It’s also possible to group several designs together as a gang sheet providing they’re in the same custom transfer process, which could be easily separated with scissors once received.  The overall dimensions of the sheet would dictate the costs, and the minimum order quantity is 25 upwards (based on the same design and same colour).  However, it wouldn’t be advisable to mix larger block designs with fine detail designs as they would need to be produced on the same screen which would inevitably affect the opacity/detail achievable in the finished transfers and compromise the quality.  Furthermore, any gang sheet would need to be sent to us laid up as a gang sheet (i.e. provided as finished artwork) as we are a trade supplier and unfortunately we don’t offer artwork services as the trade customers we deal with tend to be able to provide the artwork in a production-ready format.  As guidance, we’d usually recommend a minimum gap between designs of 15mm to 20mm (1.5cm to 2cm) to ensure that there’s enough space to easily separate the designs on the sheet by hand with scissors once received.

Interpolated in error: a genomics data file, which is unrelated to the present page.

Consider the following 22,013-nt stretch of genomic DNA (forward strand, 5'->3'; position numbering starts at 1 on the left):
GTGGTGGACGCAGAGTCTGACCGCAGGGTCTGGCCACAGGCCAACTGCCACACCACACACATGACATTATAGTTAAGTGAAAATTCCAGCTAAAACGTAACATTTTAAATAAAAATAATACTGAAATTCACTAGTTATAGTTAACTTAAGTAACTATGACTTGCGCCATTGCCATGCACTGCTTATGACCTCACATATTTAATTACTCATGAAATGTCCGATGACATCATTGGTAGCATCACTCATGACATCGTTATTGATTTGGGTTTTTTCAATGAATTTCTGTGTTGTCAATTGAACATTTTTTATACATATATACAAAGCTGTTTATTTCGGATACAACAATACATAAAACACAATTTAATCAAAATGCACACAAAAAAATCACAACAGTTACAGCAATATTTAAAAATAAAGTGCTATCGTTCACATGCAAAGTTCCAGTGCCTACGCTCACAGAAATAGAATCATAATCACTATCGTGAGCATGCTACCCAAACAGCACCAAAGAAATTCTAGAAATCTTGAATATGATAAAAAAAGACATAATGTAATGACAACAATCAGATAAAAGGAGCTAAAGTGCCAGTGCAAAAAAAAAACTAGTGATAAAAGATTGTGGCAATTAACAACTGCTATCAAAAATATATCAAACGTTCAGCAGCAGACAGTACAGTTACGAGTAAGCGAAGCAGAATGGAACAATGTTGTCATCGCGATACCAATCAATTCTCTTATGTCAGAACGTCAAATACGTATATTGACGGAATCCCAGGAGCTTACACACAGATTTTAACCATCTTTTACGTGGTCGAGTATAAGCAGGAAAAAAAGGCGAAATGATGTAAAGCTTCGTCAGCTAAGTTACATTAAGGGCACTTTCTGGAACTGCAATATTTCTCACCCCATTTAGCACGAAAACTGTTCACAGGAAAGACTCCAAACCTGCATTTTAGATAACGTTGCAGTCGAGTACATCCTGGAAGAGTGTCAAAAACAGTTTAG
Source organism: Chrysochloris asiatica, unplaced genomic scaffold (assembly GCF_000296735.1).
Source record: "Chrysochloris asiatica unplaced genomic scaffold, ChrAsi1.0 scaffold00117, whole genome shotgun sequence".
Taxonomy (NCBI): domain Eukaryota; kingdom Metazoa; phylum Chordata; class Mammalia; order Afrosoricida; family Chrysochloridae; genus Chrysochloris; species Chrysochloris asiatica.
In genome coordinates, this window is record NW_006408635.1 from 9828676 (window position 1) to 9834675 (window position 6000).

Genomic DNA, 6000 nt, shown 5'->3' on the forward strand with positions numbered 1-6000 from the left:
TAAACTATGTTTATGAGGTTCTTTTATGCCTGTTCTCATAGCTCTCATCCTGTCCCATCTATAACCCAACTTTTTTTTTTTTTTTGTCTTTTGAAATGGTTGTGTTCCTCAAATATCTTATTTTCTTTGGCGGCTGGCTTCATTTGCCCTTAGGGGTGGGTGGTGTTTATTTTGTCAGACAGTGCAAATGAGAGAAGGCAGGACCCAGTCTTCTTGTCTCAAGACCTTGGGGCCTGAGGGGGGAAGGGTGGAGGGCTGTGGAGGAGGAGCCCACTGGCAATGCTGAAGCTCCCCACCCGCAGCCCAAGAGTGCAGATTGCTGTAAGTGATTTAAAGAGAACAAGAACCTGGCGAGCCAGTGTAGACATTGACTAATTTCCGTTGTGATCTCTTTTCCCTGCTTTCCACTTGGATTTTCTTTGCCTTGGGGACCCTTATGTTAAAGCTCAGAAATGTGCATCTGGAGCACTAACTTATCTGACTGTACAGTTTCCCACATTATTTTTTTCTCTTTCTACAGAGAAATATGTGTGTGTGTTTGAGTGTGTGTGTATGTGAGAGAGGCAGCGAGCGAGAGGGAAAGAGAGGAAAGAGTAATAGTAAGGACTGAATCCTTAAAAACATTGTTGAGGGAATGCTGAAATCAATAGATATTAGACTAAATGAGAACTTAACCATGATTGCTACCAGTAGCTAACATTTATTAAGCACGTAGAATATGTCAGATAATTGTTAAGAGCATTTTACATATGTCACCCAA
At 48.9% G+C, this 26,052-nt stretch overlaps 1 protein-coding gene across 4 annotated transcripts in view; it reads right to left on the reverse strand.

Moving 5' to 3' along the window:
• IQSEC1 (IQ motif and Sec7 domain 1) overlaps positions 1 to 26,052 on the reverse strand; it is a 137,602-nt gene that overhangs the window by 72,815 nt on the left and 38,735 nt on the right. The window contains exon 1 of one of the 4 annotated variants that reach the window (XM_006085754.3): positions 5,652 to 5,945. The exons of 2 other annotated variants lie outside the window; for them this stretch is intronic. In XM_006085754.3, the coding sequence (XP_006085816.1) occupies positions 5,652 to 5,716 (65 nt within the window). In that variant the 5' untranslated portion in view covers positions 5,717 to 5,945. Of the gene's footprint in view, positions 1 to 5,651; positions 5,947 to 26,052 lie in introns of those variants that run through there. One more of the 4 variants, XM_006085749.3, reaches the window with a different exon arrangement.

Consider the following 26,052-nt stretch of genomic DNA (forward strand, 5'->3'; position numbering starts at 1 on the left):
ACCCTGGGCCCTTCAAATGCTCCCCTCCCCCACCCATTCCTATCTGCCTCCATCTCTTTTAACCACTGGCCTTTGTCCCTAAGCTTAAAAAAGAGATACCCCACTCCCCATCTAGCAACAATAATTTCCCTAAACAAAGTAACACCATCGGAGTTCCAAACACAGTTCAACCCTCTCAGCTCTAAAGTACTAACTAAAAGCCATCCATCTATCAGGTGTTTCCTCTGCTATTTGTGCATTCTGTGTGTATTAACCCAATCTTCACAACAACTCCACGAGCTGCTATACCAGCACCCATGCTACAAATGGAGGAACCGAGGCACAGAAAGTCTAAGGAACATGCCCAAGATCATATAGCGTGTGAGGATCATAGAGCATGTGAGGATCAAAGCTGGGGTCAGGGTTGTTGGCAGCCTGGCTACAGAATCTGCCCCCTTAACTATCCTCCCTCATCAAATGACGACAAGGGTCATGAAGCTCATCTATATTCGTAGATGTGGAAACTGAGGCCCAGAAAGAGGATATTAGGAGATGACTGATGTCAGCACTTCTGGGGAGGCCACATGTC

Are The Custom Transfers Made Using Vinyls?

Although we supply Heat Transfer Vinyls as uncut media, all of our custom heat transfers are manufactured using various screen-based processes and are produced using plastisol-based inks or water-based inks. The transfers are printed in reverse onto parchment paper or a polyester backer which is ready to apply to the garment once received, with no cutting and/or weeding required.


 

Is An SVG File A Usable Vector Graphic?

For vector-based designs, an SVG file isn’t usually suitable for printing purposes, as it’s a vector image standard used mainly for WorldWideWeb (Internet) publishing and is XML and JavaScript-based, rather than a print vector file and isn’t considered to be a true vector graphic. A vector graphic would normally be created using vector graphics software (such as Adobe Illustrator, CorelDRAW and Inkscape) rather than a raster image editor (such as Adobe Photoshop) and attempting to export the file.


 

Where Can I Find Out More Information?

The following guides should hopefully also be of use to you if you haven’t seen them already: